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Robo Dweebs Presents a WeDo Event

One of the core values of First LEGO League is Impact, and the Robo Dweebs showed this value in action at the Two Harbors Public Li­brary on December 1. The Robo Dweebs cre­ated the WeDo event in partnership with the library, with the goal of impacting younger students and families in the Two Harbors com­munity.

Northern STEM Robotics, a non-profit fo­cusing on increasing STEM learning in the region, loaned the WeDo kits for the event. Though the kits are no longer supported by LEGO education, they are used in First LEGO Explore, a program for grades K-3. “The Robo Dweebs wanted these younger students to be included in all the fun of beginning robotics and engineering ideas. Inclusion and Fun are two more core values we use and celebrate through First,” Head Coach Jenna Udenberg says. Robo Dweebs teamed up with 1st to 4th-grade students at the WeDo event to teach ro­botics skills and have fun creating.

This season’s theme for the First LEGO League Challenge is “Masterpiece”. “It is a very colorful season focused on the hobbies and activities of our teammates and how you can use STEAM (Science, Technology, Engi­neering, Arts, and Math) to immerse others in your beloved activities to increase engagement of others in your activities,” Udenberg explains. Using the Masterpiece theme for the Innova­tive project has proved a challenge for many teams due to the wide-open nature of the topic, with innumerable approaches to finding a real-world problem and cre­ating a new real-world solution, or tweaking an existing solution and making it better using STEAM. The Robot Game board is colorful this year, with less white and black lines, granting the robot less ability to “do line follow or use its color sensors to detect specific colors since the board is full of all colors.”

The Robo Dweebs, joined by the new rook­ie team, Agate Prime, will be competing at Hermantown Middle and High School on December 9th from 8 a.m. to 12 p.m. The event is free and open to the public, and other regional teams will be competing from 12 p.m. to 4 p.m. that same day. The awards ceremony will be virtual on www.twitch.tv/ high-tech kids. The Robo Dweebs’ Facebook page will share behind-the-scenes of the team and the competition. Other community impact and out­reach events are in the works, and more mentors, coaches, and sponsors are always needed. This is Robo Dweebs’ first year of having two compet­itive teams, and there is a current waiting list of five students.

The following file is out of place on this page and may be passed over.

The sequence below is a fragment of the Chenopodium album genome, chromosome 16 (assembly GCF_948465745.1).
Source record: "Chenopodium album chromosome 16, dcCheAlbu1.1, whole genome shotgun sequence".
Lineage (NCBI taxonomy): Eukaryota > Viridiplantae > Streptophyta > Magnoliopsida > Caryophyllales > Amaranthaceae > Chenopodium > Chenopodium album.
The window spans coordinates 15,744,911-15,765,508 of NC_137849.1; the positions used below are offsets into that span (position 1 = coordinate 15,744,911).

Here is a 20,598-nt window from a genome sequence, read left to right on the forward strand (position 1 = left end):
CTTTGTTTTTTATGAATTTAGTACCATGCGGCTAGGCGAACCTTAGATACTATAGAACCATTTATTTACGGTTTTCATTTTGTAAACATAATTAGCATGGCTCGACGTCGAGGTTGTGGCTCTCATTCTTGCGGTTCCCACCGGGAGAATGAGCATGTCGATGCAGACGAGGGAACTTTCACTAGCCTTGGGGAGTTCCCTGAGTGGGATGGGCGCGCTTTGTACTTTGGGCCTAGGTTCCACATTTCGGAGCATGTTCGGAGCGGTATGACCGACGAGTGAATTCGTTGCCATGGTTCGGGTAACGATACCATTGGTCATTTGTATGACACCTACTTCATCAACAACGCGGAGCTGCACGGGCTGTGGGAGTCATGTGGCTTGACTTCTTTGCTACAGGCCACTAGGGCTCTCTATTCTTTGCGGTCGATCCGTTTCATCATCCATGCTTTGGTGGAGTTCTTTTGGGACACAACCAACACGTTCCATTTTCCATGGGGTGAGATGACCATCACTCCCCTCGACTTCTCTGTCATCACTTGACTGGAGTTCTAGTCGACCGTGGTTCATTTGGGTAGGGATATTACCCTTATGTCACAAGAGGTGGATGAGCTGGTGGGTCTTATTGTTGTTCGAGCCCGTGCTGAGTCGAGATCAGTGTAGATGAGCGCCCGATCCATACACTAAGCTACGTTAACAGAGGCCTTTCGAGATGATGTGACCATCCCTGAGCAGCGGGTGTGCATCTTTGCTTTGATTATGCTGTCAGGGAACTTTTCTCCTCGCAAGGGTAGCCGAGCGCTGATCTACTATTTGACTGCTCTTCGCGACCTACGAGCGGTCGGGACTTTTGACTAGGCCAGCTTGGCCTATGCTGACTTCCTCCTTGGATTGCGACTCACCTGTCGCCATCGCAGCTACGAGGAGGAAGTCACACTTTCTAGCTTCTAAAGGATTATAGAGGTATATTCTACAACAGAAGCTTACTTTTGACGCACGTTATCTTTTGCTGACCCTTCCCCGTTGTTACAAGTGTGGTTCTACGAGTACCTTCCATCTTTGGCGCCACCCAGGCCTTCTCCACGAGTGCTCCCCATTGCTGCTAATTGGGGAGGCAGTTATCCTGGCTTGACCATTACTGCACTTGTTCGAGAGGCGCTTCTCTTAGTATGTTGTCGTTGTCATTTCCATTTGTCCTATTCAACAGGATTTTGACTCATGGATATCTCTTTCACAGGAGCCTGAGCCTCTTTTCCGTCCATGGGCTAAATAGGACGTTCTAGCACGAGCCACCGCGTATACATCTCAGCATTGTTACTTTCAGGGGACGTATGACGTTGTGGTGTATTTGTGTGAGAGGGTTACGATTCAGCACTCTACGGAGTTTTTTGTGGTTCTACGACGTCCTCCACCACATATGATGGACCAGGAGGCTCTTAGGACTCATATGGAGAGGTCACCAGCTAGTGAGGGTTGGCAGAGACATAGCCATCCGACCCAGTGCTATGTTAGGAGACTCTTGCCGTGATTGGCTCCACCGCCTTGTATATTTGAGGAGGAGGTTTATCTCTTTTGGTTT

The robotics season begins in June with off-sea­son camps and activities, and the competitive season begins the last week of July. Those interested in volunteering, sponsoring, or com­peting are encouraged to contact Head Coach Jenna Udenberg at judenberg@isd381.org.

Team member Michael Erickson said of the event, “It was fun having the opportunity to teach the kids, and I learned a lot too.”

Another team member, Finn T., comment­ed, “It was fun to share with the younger kids about robotics. I remember when I was young­er and how the Robo Dweebs got me excited about robotics.”

Haley Searls
Haley Searls
Hello! My name is Haley Searls. I’ve loved writing from an early age, though my nonfiction writing at five years old consisted mainly of weather and gardening reports. I still have some of those early articles: “It’s sunny.” “It’s still sunny.” “It’s raining.” I’m glad to say my writing has improved since then. I wrote a guest post for the Silver Bay Public Library blog, and was the writer/editor of the newsletter for my American Heritage Girls troop. I have been writing for the North Shore Journal since June 2022. Besides writing, I love reading, drawing, photography, music, and spending time with family and friends. Two books that have really influenced my writing are Reforming Journalism by Marvin Olasky and Writer to Writer by Bodie and Brock Thoene. As a journalist, I want to share positive community interactions and inspire people to make lasting connections. Article topics that interest me are ones which show community activities and involvement. Such articles include community events, youth accomplishments, library programming, small businesses, local history, local artists and authors, art programs, and cultural events such as theater and dance. If you have an article idea, email the North Shore Journal with my name in the subject line! I look forward to hearing from you!
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